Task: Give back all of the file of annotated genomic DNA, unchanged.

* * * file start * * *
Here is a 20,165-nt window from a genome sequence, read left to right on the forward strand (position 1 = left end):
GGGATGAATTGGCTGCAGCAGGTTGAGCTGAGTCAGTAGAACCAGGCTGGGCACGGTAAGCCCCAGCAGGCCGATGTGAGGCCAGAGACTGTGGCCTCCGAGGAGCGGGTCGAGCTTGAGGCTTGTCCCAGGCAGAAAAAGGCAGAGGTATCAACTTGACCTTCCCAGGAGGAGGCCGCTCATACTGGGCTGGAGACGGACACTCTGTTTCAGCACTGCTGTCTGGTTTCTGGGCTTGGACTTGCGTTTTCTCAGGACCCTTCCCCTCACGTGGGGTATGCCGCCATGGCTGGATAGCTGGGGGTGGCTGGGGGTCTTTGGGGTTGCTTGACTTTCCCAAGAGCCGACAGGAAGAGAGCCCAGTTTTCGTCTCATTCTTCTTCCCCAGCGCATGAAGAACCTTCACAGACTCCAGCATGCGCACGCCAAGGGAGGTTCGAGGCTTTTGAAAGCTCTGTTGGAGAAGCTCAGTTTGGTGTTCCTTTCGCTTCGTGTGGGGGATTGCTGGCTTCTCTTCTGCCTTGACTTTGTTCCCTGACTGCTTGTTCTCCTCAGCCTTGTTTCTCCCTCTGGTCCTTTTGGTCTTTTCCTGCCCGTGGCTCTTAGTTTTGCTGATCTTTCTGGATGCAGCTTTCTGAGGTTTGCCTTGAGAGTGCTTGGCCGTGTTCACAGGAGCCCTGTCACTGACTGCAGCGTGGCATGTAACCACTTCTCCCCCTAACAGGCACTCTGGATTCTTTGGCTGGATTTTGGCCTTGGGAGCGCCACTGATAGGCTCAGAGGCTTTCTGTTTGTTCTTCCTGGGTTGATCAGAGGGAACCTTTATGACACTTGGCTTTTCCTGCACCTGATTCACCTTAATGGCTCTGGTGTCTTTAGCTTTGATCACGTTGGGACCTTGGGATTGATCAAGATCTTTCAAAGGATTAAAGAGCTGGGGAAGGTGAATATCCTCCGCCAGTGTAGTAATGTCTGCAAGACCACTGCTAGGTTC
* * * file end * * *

Here is a 20,165-nt window from a genome sequence, read left to right on the forward strand (position 1 = left end):
GGGATGAATTGGCTGCAGCAGGTTGAGCTGAGTCAGTAGAACCAGGCTGGGCACGGTAAGCCCCAGCAGGCCGATGTGAGGCCAGAGACTGTGGCCTCCGAGGAGCGGGTCGAGCTTGAGGCTTGTCCCAGGCAGAAAAAGGCAGAGGTATCAACTTGACCTTCCCAGGAGGAGGCCGCTCATACTGGGCTGGAGACGGACACTCTGTTTCAGCACTGCTGTCTGGTTTCTGGGCTTGGACTTGCGTTTTCTCAGGACCCTTCCCCTCACGTGGGGTATGCCGCCATGGCTGGATAGCTGGGGGTGGCTGGGGGTCTTTGGGGTTGCTTGACTTTCCCAAGAGCCGACAGGAAGAGAGCCCAGTTTTCGTCTCATTCTTCTTCCCCAGCGCATGAAGAACCTTCACAGACTCCAGCATGCGCACGCCAAGGGAGGTTCGAGGCTTTTGAAAGCTCTGTTGGAGAAGCTCAGTTTGGTGTTCCTTTCGCTTCGTGTGGGGGATTGCTGGCTTCTCTTCTGCCTTGACTTTGTTCCCTGACTGCTTGTTCTCCTCAGCCTTGTTTCTCCCTCTGGTCCTTTTGGTCTTTTCCTGCCCGTGGCTCTTAGTTTTGCTGATCTTTCTGGATGCAGCTTTCTGAGGTTTGCCTTGAGAGTGCTTGGCCGTGTTCACAGGAGCCCTGTCACTGACTGCAGCGTGGCATGTAACCACTTCTCCCCCTAACAGGCACTCTGGATTCTTTGGCTGGATTTTGGCCTTGGGAGCGCCACTGATAGGCTCAGAGGCTTTCTGTTTGTTCTTCCTGGGTTGATCAGAGGGAACCTTTATGACACTTGGCTTTTCCTGCACCTGATTCACCTTAATGGCTCTGGTGTCTTTAGCTTTGATCACGTTGGGACCTTGGGATTGATCAAGATCTTTCAAAGGATTAAAGAGCTGGGGAAGGTGAATATCCTCCGCCAGTGTAGTAATGTCTGCAAGACCACTGCTAGGTTC